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114

ASPIRATIONS OF YOUTH.

Deeper, deeper let us toil
In the mines of knowledge ;
Nature's wealth and learning's spoil
Win from school or college;
Delve we there for richer gems
Than the stars of diadems.
Onward, onward will we press
Through the path of duty ;
Virtue is true happiness,
Excellence true beauty ;
Minds are of supernal birth,
Let us make a heaven of earth.
Close and closer then we knit,
Hearts and hands together;
Where our fre-side comforts sit
In the wildest weather;
Oh! they wander wide, who roam
For the joys of life, from home.
Nearer, dearer bands of love
Draw our souls in union,
To our Father's house above,
To its blest communion;
Thither every hope ascend,
There may all our labours end.

J. Montgomery.

SELF-APPROVAL.

115

SELF-APPROVAL.

What stronger breast-plate than a heart un

tainted; Thrice is he armed that hath his quarrel

just; And he but naked though locked up in

steel Whose conscience with injustice is corrupted.

Shakespeare,

He who hath light within his own clear

breast May sit i'th'centre and enjoy bright day;While he who hides a dark soul and foul

thoughts, Benighted walks beneath the mid-day sun; Himself is his own dungeon.

Milton,

'Tis joy to do an upright deed,

'Tis joy to do a kind, And the best reward of virtuous deeds, Is the peace of one's own mind.

Mary Howitt.

116

FOREST MUSINGS.

FOREST MUSINGS.

The green leaves waving in the morning

galeThe little birds that 'mid their freshness

sing The wild-wood flowers so tender-eyed and

paleThe wood-mouse sitting by the forest

springThe morning dew-the wild bee's woodland

hum, All woo my feet to Nature's forest home.

To the pure heart, 'tis happiness to mark
The tree-tops waving in the warm sun-

shine To hear thy song, thou cloud embosom'd

lark, Like that of some fair spirit all divine To lie upon the forest's velvet grass, And watch the fearful deer in distance pass.

0! gloriously beautiful is earth!The desert wild, the mountain old and

hoar,

FOREST MUSINGS.

117

The craggy steep, upthrown at nature's birth, The sweeping ocean wave, the pebbled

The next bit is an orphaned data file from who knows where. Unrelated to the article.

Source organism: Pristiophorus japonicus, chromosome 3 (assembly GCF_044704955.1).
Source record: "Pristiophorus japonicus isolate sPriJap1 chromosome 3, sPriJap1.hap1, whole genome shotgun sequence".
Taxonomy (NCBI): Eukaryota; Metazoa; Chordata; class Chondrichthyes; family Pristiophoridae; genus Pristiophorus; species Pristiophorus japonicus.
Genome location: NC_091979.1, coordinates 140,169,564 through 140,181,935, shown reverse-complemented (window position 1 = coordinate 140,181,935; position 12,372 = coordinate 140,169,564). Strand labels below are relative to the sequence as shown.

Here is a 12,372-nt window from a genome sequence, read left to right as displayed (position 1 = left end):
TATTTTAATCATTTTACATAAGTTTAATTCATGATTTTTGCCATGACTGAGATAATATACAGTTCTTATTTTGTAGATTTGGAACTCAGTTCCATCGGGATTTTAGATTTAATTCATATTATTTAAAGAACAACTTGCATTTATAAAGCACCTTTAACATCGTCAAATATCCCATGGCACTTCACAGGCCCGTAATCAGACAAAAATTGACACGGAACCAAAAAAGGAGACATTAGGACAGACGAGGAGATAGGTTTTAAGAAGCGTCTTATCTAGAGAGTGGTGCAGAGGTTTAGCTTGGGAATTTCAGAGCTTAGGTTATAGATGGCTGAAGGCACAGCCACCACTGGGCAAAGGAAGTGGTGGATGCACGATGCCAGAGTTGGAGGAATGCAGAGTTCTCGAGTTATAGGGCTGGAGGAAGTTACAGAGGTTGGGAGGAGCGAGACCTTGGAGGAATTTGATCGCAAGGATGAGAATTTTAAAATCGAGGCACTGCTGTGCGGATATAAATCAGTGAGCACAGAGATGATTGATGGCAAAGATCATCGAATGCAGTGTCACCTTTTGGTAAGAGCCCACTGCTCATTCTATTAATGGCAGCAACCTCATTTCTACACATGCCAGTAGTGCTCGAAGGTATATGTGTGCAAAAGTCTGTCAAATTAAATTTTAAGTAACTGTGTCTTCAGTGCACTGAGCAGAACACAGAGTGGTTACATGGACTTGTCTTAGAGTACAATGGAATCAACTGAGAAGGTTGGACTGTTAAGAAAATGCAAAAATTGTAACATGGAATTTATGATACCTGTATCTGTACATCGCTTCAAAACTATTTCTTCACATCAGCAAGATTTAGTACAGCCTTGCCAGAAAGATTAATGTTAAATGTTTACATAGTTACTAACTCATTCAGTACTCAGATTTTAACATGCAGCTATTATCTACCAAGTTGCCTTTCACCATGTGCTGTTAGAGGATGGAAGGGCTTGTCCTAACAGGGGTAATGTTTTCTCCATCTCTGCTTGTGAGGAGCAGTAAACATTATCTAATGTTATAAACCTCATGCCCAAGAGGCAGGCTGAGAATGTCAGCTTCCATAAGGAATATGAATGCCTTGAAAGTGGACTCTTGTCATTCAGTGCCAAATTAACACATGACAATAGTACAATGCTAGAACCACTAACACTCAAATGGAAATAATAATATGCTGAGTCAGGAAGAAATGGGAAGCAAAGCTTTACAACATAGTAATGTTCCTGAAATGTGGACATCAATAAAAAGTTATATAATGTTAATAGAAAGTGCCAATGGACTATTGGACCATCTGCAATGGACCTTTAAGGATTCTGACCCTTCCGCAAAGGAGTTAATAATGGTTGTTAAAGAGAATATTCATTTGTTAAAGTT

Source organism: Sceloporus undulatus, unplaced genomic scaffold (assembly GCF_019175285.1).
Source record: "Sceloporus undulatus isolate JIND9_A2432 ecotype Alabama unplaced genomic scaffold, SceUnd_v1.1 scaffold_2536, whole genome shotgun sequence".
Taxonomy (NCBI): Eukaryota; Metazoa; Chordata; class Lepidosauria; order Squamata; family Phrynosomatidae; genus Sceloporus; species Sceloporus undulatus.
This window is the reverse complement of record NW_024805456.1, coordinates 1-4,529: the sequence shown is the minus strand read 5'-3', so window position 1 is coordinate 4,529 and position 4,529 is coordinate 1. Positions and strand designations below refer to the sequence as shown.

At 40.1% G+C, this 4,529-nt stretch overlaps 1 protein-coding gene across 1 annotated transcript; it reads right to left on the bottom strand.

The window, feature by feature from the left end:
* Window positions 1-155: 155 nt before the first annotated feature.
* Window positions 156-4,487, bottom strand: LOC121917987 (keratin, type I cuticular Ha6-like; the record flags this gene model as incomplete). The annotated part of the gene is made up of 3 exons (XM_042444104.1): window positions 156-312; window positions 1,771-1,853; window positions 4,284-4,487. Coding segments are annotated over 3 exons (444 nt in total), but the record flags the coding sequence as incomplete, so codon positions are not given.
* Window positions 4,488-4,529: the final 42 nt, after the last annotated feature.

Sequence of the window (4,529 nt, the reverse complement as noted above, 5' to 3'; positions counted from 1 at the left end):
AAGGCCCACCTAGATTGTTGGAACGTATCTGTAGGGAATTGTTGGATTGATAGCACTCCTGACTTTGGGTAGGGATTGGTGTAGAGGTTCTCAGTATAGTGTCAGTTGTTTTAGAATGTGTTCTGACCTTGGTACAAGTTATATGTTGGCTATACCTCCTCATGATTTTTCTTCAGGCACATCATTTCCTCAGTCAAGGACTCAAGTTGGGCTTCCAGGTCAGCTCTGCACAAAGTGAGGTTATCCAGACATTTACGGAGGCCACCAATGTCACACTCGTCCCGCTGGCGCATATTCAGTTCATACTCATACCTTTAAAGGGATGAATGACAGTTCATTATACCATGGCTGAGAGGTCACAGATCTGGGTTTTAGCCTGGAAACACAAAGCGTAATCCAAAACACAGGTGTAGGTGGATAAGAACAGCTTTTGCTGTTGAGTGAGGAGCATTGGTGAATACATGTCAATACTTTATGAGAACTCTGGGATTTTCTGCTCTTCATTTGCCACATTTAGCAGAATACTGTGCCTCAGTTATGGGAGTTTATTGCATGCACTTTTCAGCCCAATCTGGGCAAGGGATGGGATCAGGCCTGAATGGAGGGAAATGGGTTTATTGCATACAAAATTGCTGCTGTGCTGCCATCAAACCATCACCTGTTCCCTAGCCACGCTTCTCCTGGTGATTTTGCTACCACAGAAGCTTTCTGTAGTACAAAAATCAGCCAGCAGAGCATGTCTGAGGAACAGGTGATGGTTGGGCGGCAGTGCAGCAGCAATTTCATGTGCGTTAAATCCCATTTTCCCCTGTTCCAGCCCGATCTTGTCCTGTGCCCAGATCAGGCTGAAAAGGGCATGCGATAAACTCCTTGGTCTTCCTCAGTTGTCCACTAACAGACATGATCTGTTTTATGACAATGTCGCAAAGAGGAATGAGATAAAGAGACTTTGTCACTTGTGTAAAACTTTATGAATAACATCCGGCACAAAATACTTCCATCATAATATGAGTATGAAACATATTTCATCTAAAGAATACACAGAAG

shore, Have much of beauty all ; but none to me, Is like the spot where stands the forest tree.

There I can muse away from living men,

Reclining peacefully on nature's breast, The wood-bird sending up its God-ward

strain, Nursing the spirit into holy rest ! Alone with God, within his forest fane, The soul can feel that all save him is vain,

Here it can learn will learn-to love all

things, That he hath made-to pity and for

give All faults, all failings. Here he heart's

deep springs Are open’d up, and all on Earth who

live, To me grow nearer, dearer than beforeMy brother loving I my God adore.

Nicoll.

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When I go musing in this happy time-
The opening of a late, but, shining May-
Through winding lanes, which over me dis-

play High banks, with the wood-sorrel's flower in

prime, And rich luxuriant herbage, with the rime Of night-dews slightly silver'd, when the gay, Light, young-leav'd branches all around me

sway ; And when I hear the old familiar chime Of chaffinch and wood-creeper, and that voice Of summer-night, the cowering corn-crake's

call;

I can no more keep down the sudden leap Of my touch'd heart, thus bidden to rejoice, Than I could charm back Nature into sleep, And chill her bosom with a wintry pall.

William Howitt.

SONG.

Song should breathe of scents and flowers;

Song should like a river flow;

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